-in a small number of patients
What is tested in Phase II clinical trials?
-used in a limited number of patients for specific disease treatment or prevention, along with additional animal studies
What is tested in Phase III clinical trials?
-evaluates phase I and II to determine safety and efficacy
-largest amount of participants
What is tested in Phase IV clinical trials?
-post-marketing surveillance for adverse effects (unofficial)
What are Class I medical devices?
-devices in which controls are adequate to assure safety and efficacy
-devices with insufficient information to determine safety/efficacy, but have low potential for injury
What are Class II medical devices?
-devices where controls alone will not assure safety/efficacy
-controls in addition to safety standards assure safety/efficacy
What are Class III medical devices?
-devices that are supportive or sustaining human life
-present a potential unreasonable risk of injury
-subject to pre-market approval
When marketing pharmaceuticals, what is considered "fair balance" of drug information?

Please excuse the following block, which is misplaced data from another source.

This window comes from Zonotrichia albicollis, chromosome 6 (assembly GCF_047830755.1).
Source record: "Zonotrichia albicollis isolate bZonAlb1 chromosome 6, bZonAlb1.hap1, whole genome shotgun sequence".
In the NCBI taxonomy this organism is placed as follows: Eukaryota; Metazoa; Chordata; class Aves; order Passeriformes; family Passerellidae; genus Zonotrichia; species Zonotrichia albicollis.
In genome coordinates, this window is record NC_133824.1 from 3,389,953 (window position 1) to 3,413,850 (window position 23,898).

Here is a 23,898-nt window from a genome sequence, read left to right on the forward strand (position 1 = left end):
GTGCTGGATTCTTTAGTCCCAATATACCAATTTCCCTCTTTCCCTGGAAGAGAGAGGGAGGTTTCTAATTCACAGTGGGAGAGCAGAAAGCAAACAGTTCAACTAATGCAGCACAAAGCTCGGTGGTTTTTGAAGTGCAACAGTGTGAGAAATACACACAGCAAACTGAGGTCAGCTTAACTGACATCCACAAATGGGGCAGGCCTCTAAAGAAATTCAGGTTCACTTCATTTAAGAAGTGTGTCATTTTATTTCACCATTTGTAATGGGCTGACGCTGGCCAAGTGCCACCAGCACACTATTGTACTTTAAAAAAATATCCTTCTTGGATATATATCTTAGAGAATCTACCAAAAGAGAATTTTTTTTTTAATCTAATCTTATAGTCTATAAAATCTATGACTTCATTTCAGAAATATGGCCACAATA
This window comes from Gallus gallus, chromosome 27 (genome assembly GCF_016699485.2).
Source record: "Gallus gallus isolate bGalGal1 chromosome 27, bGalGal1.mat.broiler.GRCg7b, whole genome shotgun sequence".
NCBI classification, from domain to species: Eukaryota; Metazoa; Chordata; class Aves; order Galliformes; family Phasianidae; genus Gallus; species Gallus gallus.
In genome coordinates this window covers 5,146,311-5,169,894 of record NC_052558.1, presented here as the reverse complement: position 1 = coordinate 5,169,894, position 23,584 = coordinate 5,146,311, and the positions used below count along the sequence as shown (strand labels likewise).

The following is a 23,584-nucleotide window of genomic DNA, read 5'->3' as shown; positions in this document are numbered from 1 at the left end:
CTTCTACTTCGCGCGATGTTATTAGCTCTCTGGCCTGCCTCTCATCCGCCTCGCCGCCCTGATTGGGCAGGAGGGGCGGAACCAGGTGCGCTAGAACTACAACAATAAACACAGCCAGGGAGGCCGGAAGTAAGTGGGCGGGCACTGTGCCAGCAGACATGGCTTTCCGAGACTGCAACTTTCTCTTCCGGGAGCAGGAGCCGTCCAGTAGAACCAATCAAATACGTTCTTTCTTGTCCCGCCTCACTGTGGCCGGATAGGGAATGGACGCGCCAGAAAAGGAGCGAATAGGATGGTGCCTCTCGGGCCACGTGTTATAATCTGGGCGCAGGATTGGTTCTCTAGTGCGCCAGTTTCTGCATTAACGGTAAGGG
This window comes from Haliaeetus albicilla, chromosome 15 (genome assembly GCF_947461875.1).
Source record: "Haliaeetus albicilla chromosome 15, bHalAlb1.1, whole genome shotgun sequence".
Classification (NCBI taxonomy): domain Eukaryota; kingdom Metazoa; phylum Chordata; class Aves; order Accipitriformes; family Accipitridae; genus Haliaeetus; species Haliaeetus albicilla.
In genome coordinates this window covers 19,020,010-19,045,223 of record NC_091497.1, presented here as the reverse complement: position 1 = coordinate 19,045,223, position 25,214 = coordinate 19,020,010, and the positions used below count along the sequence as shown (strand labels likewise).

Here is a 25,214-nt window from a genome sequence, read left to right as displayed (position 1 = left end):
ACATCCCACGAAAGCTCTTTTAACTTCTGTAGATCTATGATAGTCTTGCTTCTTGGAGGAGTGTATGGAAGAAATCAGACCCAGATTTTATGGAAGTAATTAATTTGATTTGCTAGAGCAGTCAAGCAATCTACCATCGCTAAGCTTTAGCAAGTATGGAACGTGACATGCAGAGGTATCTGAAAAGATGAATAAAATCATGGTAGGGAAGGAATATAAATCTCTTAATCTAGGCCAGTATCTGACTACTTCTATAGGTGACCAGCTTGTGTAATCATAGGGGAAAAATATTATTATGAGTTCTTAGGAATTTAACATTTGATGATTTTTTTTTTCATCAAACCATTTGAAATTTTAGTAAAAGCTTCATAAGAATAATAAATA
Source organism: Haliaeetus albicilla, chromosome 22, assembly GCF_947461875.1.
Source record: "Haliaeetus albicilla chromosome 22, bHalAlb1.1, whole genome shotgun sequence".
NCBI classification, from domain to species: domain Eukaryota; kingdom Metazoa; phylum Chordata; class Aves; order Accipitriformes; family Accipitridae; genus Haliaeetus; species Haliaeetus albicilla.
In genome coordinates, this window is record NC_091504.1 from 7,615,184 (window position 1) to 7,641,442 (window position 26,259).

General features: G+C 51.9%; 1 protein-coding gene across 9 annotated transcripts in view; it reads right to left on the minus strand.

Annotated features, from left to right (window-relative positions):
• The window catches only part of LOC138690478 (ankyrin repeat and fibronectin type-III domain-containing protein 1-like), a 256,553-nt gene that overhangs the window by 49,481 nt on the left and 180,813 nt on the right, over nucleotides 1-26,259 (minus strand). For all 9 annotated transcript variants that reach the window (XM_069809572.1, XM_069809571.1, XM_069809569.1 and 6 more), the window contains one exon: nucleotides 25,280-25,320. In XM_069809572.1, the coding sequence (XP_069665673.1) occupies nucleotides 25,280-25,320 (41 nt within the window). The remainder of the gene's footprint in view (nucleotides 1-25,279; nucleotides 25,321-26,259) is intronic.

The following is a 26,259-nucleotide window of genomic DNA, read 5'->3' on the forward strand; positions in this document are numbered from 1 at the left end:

-a brief summary relating to SEs, contraindications, and effectiveness
When marketing pharmaceuticals, what is considered "full disclosure" of drug information
-including Drug Efficacy Study Initiative (DESI) drug classification (ineffective, possibly effective, probably effective, or ineffective as combination)
OTC sales may be made without a prescription except in which cases?
-dosages higher than recommended on the label
-has prescriber refill instructions
-it is for a schedule V drug
The FDCAs stance on unapproved use of medications
-a physician may lawfully prescribe in variance with the package labeling without FDA approval
-a physician's experimental use of approved drug does not violate federal law
-it would be in physician's and public's best interest to file an IND form in these circumstances
-a pharmacist may legally dispense an approved drug for an unapproved use